Protestant pastors convicted of "attempted proselytising" in Bhutan
The two were sentenced for engaging in "unauthorised fundraising" and organising a meeting for the purpose of worship "without the necessary permits". The authorities repeatedly changed the charges during the trial. There is no substantial evidence of guilt. This story is but another example of religious freedom violation and persecution of the Christian minority.

Thimphu (AsiaNews/EDA) - A Bhutanese court sentenced two Protestant clergymen to several years in prison for engaging in "unauthorised fundraising" and organising a meeting for the purpose of worship "without the necessary permits." The court made its ruling on 10 September in Dorokha, Samtse District, near the Indo-Bhutanese border, in the extreme south of the country.

According to reports from Eglise d'Asie (EDA), 30-year-old Rev Tandin (Tendin) Wangyal (Yangwal), a married father of three, will have to serve a sentence of four years. He ended up in the dock after receiving financial aid "from Christian organisations abroad" (just over US$ 11,000), which, according to the prosecution, were needed to carry out "Christian proselytising."

At the same time, Rev B Thap, better known by his nickname of Lobzang, 56, will serve two years and four months (the sentence was suspended and he was released on bail) for helping Rev Wangyal arrange a meeting "without authorisation." 

The interior minister defended the convictions, claiming that the two had violated the Penal Code of Bhutan. However, during three hearings, the indictment was repeatedly changed and there is no substantial evidence to support the prosecution's allegations.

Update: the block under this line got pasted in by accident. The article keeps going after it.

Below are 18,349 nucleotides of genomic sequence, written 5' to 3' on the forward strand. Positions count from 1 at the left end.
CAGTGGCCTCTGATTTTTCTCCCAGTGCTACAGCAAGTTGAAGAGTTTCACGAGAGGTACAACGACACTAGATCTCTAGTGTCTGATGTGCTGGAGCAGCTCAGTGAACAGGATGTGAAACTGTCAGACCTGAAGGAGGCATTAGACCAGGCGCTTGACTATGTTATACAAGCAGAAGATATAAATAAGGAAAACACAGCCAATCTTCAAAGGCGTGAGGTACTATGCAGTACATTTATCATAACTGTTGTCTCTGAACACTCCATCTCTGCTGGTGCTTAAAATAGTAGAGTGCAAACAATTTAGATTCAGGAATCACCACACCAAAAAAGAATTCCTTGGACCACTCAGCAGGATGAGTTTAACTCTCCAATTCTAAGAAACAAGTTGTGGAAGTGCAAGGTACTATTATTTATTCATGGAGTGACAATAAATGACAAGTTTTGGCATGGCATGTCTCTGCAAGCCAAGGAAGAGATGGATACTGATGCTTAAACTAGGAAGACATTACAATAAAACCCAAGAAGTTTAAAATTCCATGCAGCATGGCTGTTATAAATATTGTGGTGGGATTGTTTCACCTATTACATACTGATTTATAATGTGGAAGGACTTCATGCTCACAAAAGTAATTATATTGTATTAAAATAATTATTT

The two men were arrested on 5 March as they were taking a sick child to a hospital. They had arrived the previous evening in a village in the south (Khapdani) to prepare a three-day seminar at the request of a group of local Christians, about thirty in all.

They were scheduled to make a presentation in the evening of 4 March, during the ceremony of laying the first stone of the future home of one of the local Christians.

At the time of the arrest, police seized computers, cell phones and a projector.

The two clergymen deny any wrongdoing and have ten days to appeal in court in Samtse.

In 2006, the government of Bhutan began to promote formal democracy after centuries of absolute monarchy that forbade the practice of religions other than Buddhism.

Adopted in 2008, the new Constitution recognises - at least formally - religious freedom for all Bhutanese, so long as they report it to the appropriate authorities.

In recent years, some Hindu temples have been built. However, even now Christians cannot build churches or schools, publish Bibles or celebrate Mass in public. In fact, Christians are still considered an "avant-garde of the West" and are often perceived as a threat to "Bhutan's national identity," which is closely associated with Buddhism. In case of conversion, a person may even lose their citizenship.

Worship is limited to the private sphere and foreign missionaries are not allowed. There are no Christian cemeteries or sections in existing cemeteries for Christians to bury their loved ones.

According to official statistics, which date back to 2005, 75 per cent of Bhutan's population of approximately 700,000 people is Buddhist, 22 per cent are Hindu, mostly of Nepali origin, whilst the rest are divided between Christians and other religions.

According to local Protestant sources, Christians number about 20,000, including several hundreds of Catholics. However, these numbers are difficult to validate.